Retro Review: Tumble Pop (3DS Virtual Console)

3 mins read

Tumble Pop is the kind of game the Game Boy really excelled at. It’s a simple, joyous little arcade game, and while it’s a title that’s largely been forgotten to history, it’s a game that is worth looking at again now.

Released back in 1993, it’s a simple take on the whole Ghostbusters concept: strap a spiritual vacuum cleaner on the back of a hero and set him to work on various ghouls and ghosts. In this case the levels are small, enclosed 2D platform stages – a bit like the classic Bubble Trouble in construction. For each stage, you’ll need to defeat all the enemies (by either sucking them into the vacuum cleaner or spitting them back out into other ghosts), within a time limit. Do so and it’s on to the next level.

There’s a handful of powerups that can also be grabbed that offer the ability to move faster, or temporary invincibility. These resources are limited, but they’ll need to be used to get through some of the later levels, because the difficulty curve does ramp quickly. These power ups are dropped randomly from enemies or picked up through some (rather dull) minigames.

There’s eight worlds that are split up a little like a modern Mario game, as a map with a series of nodes. There’s a handful of branching paths so players feel like they’ve got a little bit of control over what’s going on, and there’s an overworld map that lets you pick the order in which you tackle the worlds.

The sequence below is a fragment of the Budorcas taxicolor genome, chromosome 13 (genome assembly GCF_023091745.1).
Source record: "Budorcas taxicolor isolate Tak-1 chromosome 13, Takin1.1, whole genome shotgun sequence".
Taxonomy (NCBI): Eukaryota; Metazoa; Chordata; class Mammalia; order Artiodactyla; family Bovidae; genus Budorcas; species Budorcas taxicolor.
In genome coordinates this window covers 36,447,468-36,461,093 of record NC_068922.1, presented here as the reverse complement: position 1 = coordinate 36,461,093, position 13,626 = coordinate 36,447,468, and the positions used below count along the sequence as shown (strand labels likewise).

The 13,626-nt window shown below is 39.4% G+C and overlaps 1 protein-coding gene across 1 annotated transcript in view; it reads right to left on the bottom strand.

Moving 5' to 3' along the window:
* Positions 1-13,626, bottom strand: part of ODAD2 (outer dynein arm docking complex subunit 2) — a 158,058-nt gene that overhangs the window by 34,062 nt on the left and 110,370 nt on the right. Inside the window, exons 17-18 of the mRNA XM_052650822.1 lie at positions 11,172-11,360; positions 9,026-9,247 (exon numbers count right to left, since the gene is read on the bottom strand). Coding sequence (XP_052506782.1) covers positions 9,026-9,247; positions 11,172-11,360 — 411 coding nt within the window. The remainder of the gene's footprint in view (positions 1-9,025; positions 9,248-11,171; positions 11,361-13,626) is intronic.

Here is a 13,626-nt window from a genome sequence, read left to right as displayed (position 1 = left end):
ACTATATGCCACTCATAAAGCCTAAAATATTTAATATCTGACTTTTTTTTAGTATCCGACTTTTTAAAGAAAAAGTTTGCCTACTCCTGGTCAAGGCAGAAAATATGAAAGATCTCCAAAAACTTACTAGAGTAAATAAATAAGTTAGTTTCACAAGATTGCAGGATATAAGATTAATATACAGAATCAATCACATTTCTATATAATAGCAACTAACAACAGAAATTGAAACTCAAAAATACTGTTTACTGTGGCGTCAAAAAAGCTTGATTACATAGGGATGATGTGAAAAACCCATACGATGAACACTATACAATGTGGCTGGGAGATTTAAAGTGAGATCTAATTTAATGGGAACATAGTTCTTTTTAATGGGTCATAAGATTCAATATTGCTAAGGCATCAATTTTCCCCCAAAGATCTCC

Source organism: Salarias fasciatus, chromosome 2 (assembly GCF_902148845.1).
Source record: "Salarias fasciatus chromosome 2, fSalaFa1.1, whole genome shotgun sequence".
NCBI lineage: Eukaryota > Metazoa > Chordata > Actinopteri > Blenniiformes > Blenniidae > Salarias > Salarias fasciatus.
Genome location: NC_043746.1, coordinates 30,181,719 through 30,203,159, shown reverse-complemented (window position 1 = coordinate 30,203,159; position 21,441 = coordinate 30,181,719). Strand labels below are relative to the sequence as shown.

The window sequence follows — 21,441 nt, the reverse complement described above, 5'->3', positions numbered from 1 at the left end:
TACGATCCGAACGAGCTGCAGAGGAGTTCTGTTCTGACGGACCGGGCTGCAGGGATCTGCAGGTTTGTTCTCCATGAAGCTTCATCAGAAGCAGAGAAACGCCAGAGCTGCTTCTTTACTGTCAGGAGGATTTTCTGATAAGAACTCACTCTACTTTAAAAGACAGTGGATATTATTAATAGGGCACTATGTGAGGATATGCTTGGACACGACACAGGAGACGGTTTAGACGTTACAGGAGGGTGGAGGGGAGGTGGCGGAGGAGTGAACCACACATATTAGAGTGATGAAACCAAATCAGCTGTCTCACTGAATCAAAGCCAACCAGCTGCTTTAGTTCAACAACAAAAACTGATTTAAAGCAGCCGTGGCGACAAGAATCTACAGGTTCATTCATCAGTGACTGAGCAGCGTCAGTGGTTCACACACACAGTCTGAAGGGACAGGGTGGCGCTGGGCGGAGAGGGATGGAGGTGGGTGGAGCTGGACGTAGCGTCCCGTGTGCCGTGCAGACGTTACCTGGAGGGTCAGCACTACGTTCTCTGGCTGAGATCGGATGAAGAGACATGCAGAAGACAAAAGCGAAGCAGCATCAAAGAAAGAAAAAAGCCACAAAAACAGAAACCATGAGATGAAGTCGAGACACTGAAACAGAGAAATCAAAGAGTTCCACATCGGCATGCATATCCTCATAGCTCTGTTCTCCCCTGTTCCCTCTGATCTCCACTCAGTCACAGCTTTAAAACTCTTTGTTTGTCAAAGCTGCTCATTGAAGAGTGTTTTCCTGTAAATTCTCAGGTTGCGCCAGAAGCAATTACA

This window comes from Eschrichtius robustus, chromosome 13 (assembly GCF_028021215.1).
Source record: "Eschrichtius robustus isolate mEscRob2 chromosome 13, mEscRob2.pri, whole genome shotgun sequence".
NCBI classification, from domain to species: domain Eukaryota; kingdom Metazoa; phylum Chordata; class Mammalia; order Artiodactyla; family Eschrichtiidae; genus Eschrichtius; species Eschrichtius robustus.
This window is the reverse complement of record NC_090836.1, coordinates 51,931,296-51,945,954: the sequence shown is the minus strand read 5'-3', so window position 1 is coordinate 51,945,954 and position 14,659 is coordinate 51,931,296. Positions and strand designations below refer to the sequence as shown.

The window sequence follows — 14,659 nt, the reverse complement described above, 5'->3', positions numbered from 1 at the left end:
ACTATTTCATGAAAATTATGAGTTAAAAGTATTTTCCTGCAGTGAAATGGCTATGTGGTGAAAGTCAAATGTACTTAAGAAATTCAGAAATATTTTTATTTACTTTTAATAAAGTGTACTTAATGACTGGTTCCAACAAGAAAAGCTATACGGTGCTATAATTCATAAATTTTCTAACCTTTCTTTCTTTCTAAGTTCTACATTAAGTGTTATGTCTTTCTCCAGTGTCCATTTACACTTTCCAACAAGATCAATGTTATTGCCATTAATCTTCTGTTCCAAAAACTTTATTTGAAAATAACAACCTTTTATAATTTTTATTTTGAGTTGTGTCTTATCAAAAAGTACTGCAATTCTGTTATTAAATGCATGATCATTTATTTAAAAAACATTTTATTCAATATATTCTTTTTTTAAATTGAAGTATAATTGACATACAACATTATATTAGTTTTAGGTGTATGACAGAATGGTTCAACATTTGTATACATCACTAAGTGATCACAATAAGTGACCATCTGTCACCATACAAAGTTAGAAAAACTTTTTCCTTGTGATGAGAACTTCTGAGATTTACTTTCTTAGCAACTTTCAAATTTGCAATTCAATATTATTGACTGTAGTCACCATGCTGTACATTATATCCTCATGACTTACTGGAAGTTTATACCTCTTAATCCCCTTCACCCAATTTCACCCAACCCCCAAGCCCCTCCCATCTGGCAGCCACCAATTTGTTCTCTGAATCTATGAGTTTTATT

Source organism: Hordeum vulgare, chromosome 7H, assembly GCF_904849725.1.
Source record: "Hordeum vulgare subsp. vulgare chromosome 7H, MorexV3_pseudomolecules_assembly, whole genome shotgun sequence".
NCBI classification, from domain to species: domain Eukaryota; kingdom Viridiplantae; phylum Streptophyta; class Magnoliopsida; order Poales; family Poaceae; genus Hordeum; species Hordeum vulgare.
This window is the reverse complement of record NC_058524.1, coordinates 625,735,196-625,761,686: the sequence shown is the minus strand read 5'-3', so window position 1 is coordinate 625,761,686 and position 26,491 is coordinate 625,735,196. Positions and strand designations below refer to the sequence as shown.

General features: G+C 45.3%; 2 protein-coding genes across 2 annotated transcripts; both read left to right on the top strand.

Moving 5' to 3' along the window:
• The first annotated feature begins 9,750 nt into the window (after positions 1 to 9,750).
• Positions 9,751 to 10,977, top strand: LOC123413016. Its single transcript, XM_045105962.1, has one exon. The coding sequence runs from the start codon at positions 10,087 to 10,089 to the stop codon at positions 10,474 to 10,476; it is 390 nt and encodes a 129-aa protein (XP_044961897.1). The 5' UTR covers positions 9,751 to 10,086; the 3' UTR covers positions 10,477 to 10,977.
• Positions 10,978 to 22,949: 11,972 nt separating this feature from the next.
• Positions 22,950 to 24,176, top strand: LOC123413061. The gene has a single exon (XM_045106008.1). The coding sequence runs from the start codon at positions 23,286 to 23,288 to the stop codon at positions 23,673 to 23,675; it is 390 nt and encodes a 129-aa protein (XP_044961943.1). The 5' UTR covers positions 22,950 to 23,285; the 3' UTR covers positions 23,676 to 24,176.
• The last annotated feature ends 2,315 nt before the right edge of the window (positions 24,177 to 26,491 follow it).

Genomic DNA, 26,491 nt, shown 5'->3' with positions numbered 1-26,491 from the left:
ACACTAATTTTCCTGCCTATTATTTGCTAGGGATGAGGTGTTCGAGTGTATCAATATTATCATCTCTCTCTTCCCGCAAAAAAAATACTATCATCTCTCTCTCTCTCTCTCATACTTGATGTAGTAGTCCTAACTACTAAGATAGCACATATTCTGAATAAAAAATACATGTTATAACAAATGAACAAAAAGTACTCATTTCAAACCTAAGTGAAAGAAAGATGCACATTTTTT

Then there’s the bosses, which are a little too difficult and a little too bland for my liking. Still, they do the job in terms of providing a different kind of challenge to the main game. Thanks to an excess of levels, Tumble Pop would feel like a grind were it not for those boss battles breaking things up.

With a charming visual style, and effective use of the Game Boy’s limited sound power, Tumble Pop also looks like the kind of game to give retro fans a nostalgic shiver. While there’s no end to arcade-style platformers on the Virtual Console already, Tumble Pop sits in the upper range in terms of sheer value for money.

– Matt S

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